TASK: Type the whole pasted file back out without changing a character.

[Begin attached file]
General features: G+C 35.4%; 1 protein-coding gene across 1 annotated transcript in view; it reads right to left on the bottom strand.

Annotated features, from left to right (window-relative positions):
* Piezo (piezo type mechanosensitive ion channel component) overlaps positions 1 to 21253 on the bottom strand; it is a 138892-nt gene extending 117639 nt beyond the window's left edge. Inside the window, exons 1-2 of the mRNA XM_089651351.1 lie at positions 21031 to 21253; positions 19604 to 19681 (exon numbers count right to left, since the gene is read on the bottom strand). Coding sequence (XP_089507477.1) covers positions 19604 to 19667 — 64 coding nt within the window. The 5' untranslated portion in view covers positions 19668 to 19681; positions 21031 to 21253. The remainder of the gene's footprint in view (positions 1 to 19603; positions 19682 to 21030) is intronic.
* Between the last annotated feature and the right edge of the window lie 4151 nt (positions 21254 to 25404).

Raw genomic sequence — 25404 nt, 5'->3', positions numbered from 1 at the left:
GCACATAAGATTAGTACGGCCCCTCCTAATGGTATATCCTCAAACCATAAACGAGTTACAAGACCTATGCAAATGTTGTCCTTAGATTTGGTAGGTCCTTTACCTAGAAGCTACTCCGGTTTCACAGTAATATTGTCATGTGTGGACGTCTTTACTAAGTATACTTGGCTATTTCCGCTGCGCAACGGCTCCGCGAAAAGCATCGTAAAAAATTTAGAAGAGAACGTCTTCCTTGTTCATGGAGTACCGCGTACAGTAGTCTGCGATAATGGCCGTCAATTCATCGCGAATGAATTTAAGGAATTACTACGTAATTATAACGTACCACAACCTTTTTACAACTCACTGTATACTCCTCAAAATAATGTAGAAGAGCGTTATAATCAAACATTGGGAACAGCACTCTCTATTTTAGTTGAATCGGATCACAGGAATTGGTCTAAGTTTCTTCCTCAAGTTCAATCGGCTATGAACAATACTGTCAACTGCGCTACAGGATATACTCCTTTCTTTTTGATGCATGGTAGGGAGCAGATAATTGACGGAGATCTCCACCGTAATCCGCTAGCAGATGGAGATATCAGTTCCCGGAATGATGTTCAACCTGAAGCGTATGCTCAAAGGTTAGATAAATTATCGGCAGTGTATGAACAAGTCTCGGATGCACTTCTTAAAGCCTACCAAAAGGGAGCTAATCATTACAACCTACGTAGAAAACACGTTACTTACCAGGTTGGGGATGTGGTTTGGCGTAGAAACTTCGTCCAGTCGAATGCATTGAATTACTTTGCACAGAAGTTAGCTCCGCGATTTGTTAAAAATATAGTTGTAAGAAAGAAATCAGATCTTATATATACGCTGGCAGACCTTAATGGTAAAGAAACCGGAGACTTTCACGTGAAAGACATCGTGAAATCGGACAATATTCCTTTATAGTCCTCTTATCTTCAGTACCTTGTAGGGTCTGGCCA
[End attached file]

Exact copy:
General features: G+C 35.4%; 1 protein-coding gene across 1 annotated transcript in view; it reads right to left on the bottom strand.

Annotated features, from left to right (window-relative positions):
* Piezo (piezo type mechanosensitive ion channel component) overlaps positions 1 to 21253 on the bottom strand; it is a 138892-nt gene extending 117639 nt beyond the window's left edge. Inside the window, exons 1-2 of the mRNA XM_089651351.1 lie at positions 21031 to 21253; positions 19604 to 19681 (exon numbers count right to left, since the gene is read on the bottom strand). Coding sequence (XP_089507477.1) covers positions 19604 to 19667 — 64 coding nt within the window. The 5' untranslated portion in view covers positions 19668 to 19681; positions 21031 to 21253. The remainder of the gene's footprint in view (positions 1 to 19603; positions 19682 to 21030) is intronic.
* Between the last annotated feature and the right edge of the window lie 4151 nt (positions 21254 to 25404).

Raw genomic sequence — 25404 nt, 5'->3', positions numbered from 1 at the left:
GCACATAAGATTAGTACGGCCCCTCCTAATGGTATATCCTCAAACCATAAACGAGTTACAAGACCTATGCAAATGTTGTCCTTAGATTTGGTAGGTCCTTTACCTAGAAGCTACTCCGGTTTCACAGTAATATTGTCATGTGTGGACGTCTTTACTAAGTATACTTGGCTATTTCCGCTGCGCAACGGCTCCGCGAAAAGCATCGTAAAAAATTTAGAAGAGAACGTCTTCCTTGTTCATGGAGTACCGCGTACAGTAGTCTGCGATAATGGCCGTCAATTCATCGCGAATGAATTTAAGGAATTACTACGTAATTATAACGTACCACAACCTTTTTACAACTCACTGTATACTCCTCAAAATAATGTAGAAGAGCGTTATAATCAAACATTGGGAACAGCACTCTCTATTTTAGTTGAATCGGATCACAGGAATTGGTCTAAGTTTCTTCCTCAAGTTCAATCGGCTATGAACAATACTGTCAACTGCGCTACAGGATATACTCCTTTCTTTTTGATGCATGGTAGGGAGCAGATAATTGACGGAGATCTCCACCGTAATCCGCTAGCAGATGGAGATATCAGTTCCCGGAATGATGTTCAACCTGAAGCGTATGCTCAAAGGTTAGATAAATTATCGGCAGTGTATGAACAAGTCTCGGATGCACTTCTTAAAGCCTACCAAAAGGGAGCTAATCATTACAACCTACGTAGAAAACACGTTACTTACCAGGTTGGGGATGTGGTTTGGCGTAGAAACTTCGTCCAGTCGAATGCATTGAATTACTTTGCACAGAAGTTAGCTCCGCGATTTGTTAAAAATATAGTTGTAAGAAAGAAATCAGATCTTATATATACGCTGGCAGACCTTAATGGTAAAGAAACCGGAGACTTTCACGTGAAAGACATCGTGAAATCGGACAATATTCCTTTATAGTCCTCTTATCTTCAGTACCTTGTAGGGTCTGGCCA